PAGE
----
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The journal of the longest β22 build ever

post #1 of 18
Thread Starter 
The longest β22 build ever.

I started brainstorming and ordering parts on the 5th of October, 2011. I think I'll call that the 'official' starting date of this eternal project.
As of today 10 months and 23 days have passed since I started this project, yet I honestly doubt I'll be able to finish it any time soon. I hope to get it working within a month, which might be possible if I'm lucky.

After that I still want to get a power button with a relay, because the switch on the transformer box is far from practical. And on top of that, it just looks cooler to have a LED backlit button.

I also would love to get the LCD-uno, and get it remote controlled. And finally, I want to build an all-in-one package with an ODAC (or other DAC) sitting in the same case.
Chances are I also want to put the power supply entirely in a different case, instead of just the transformer.


The history of this project

6th of October: I wrote this blog post. (most of the images won't show up, for some odd reason)I decided to order all the components from Glass Jar Audio, for simplicity. I wanted to order the case from THL audio because they were pretty and relatively affordable.

19th of October: I paid for the components from Glass Jar Audio

31st of October: the parts were dispatched to me.

1st of November: I made a payment to THL audio. It took this long because their customer service through email is ridiculously slow. It usually took a week for them to respond.

4th of November: the case was dispatched to me.

26th of November: I received the components from Glass Jar Audio. The case arrived some two weeks before this, but I don't have an exact date.

29th of November: I noticed that I received a kit with mixed up resistors and a missing volume pot. I contacted Glass Jar Audio and he sent me the missing parts on the...

7th of December: Glass Jar Audio sent me the missing parts. At this point I had most of the soldering done.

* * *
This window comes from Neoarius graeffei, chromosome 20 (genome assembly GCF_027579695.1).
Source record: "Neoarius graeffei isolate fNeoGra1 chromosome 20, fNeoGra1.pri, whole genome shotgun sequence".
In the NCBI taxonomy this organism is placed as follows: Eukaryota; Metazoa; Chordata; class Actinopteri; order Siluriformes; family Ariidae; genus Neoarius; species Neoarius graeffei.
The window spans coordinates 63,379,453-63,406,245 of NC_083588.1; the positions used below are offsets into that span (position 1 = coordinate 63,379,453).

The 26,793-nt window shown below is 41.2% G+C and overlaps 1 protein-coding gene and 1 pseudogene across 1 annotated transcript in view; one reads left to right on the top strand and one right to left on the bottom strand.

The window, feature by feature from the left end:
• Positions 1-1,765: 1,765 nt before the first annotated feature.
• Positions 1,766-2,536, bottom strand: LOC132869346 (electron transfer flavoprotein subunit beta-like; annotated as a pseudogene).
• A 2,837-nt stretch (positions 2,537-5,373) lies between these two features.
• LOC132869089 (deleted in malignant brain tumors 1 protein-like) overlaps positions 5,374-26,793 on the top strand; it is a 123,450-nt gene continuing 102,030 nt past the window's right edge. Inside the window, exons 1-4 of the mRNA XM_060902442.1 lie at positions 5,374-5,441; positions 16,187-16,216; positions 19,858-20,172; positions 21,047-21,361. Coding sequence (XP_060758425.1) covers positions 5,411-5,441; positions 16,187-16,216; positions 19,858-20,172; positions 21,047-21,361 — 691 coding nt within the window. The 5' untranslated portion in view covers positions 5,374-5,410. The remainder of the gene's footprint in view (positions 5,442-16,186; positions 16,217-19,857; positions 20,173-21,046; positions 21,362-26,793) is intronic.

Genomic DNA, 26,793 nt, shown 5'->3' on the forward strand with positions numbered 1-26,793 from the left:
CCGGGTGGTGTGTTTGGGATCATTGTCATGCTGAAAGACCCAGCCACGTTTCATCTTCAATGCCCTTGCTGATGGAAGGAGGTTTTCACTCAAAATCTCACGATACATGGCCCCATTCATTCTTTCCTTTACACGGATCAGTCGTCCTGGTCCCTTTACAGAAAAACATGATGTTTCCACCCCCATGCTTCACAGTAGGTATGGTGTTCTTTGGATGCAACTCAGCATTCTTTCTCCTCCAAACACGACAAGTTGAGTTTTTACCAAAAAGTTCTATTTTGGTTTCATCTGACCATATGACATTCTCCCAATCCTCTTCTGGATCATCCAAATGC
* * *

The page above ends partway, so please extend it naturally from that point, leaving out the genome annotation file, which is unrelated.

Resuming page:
-- 2012 came crawling in --

4th of January: I noticed I put in the JFET's the wrong way on one of the channels after AMB gave me some help diagnosing it. I contacted Glass Jar Audio for replacement parts the same day.

8th of January: The JFET's were dispatched.

31st of January: I replaced the JFET's, and I connected all the boards together in the case in which I drilled the holes a couple weeks before. However, it didn't work and it took quite a bit of conversation between me and AMB to come closer to fixing it. Our coversation can be found here.

26th of February: I got the two boards to be in working order. Sort off. There was an enormous amount of background noise, and the amplifier was far from usable. I decided to put the transformer in a separate case to avoid induction from AC wires and the transformers magnetic field.

28th of February: I ordered a new cage for the transformer, as well as some connectors.

29th of February: I wrote a blog post with pictures detailing my progress. The pictures aren't visible anymore for some odd reason.

3rd of March: I decided to put speaker taps on the amp. I ordered the parts required for this from Glass Jar Audio.

17th of March: Built the transformer box. Amp refused to turn on, and transformer box became hot.

-- Exams and deadlines with school came in, so the project was on hold for about two months --

30th of May: Restarted diagnosis. I found that the initial problem was caused by a short in the DIY'ed connector.

3rd of June: Ordered new transistors in the hope the issue was with those. It later turned out it wasn't.

20th of June: Ordered new JFET's for one channel, and a new MOSFET for the other channel. The latter caused some magic smoke and died, along with two scorched resistors.

-- I went on a long vacation to the US and Canada --

11th of August: The JFET's and new resistor hadn't arrived yet after I got back from a long vacation. I reordered the resistors from a local shop, and I contacted Glass Jar Audio about the JFET's not arriving.

18th of August: The JFET's were sent to me anew, free of charge.

24th of August: The JFET's and new resistors were in and I replaced the necessary parts. Still did not work. I decided to give up hope and order two new PCB's and order all the transistors, diodes and small resistors and capacitors anew. Leaving only a couple parts unrefreshed. However due to money shortage, and book purchases for school coming on I decided to wait with ordering until after the 5th of September.

28th of August: Made this thread. Here are some pictures of the current status:
(I might retake the pictures with better lighting and camera tomorrow)

-- Project went on hiatus because of money and school --

7th of October: Ordered all the parts to build two new Beta22 boards from scratch except for the heatsinks. Total cost was $230.
Passed the 1-year mark as well.



Edited by Tilpo - 10/7/12 at 5:58am
post #2 of 18

WOAHH!!!!! That looks hell complicated

post #3 of 18

Wait, you can actually power speakers with the beta22?!? I didn't know that.. makes it even more interesting for use on a computer desk.

post #4 of 18

depends on the speakers

post #5 of 18
Thread Starter 
Quote:
Originally Posted by KimLaroux View Post